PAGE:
This was bound to happen at some point. Yik Yak, the anonymous, location based app that acts as a sinister message board at schools across the country, was banned by Norwich University in Vermont. Many high schools have already taken similar steps, but this is the first college that we know of going this far. According to the school president Richard Schneider:
“I just know that it is hurting my students right now,” he says. “They are feeling awkward, they are feeling hurt, they are feeling threatened.”
When we reviewed Yik Yak earlier this year, we didn’t have much to say that was positive:
“… Yik Yak is causing havoc in a number of schools already, and has the feeling of something that is likely to spread quite quickly… a feature of the app adds to the virality of extremely outlandish or hurtful posts [is that] users can upvote (or downvote) posts, and posts can be sorted based on popularity, all of which can serve to light a fire under the worst type of content and commentary.”
Unfortunately, hurtful jabs, hateful cyberbullying and illegal acts can be “popular”.
The ban at Norwich appears to us to be mostly symbolic. According the Huffington Post article, Yik Yak will be banned on the school’s computer system. Since Yik Yak is used primarily on mobile devices (phones), this ban will not effectively stop any kids who want to use it from doing so. We applaud the effort, though.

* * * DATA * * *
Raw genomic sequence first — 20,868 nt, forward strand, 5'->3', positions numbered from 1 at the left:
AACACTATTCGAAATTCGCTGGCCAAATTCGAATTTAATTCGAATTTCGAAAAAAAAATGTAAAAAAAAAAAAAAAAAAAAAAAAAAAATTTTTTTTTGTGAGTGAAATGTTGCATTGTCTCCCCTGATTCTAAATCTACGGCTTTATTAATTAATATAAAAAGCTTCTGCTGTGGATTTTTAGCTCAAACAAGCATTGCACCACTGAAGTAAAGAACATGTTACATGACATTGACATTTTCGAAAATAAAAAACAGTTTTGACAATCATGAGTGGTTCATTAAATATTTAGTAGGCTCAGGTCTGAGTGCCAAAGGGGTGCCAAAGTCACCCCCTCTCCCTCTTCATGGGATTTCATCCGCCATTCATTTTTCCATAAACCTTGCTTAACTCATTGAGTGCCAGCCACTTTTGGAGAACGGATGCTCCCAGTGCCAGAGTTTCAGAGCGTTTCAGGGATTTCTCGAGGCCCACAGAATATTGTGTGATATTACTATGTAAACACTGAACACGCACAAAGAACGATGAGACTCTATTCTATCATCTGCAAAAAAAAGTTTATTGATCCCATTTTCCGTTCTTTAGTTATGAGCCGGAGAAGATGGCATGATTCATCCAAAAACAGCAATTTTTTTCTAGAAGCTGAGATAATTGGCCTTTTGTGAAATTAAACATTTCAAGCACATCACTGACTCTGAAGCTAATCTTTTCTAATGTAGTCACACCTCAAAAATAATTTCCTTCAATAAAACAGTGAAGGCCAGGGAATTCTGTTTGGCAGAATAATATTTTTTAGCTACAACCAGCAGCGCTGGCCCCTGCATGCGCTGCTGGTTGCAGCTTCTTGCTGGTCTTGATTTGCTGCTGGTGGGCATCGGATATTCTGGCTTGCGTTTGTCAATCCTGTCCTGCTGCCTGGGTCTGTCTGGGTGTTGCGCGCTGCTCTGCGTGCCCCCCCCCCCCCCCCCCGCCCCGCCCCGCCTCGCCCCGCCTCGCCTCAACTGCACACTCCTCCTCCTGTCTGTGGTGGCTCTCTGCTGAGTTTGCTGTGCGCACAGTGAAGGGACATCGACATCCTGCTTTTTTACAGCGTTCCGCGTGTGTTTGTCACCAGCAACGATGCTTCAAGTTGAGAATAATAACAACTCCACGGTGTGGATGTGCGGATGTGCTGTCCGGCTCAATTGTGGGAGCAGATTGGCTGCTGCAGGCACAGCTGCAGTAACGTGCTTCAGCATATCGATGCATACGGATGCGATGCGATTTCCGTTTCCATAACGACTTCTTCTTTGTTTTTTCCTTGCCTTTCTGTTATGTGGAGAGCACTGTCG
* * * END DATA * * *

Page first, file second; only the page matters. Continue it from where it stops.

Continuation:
Incidentally, another anonymous app called Leak shut down earlier this week. One of the founders wrote the following in an explainer published at Medium:
“people who use Leak for bad reasons have become increasingly more significant. And this is definitely not what we want for Leak.”
Regardless of whether the ban at Norwich will work (it won’t), it can serve as a reminder to parents of middle and high school students that anonymous apps have risk. According to an article about Yik Yak this week that quoted Indiana law enforcement officials:
“People feel more comfortable engaging in criminal activity, saying things, doing things they wouldn’t otherwise do if their name was associated with it,” said Indiana State Police Cyber Crime Commander Lt. Chuck Cohen. “Police can find out who you are. In most instances we will find out who you are and we will arrest you.”
Parents can start by knowing which apps are on their kids’ phones, and what they are used for. Take it from there.
Contact ThirdParent any time for help and resources for monitoring child and teen internet activity.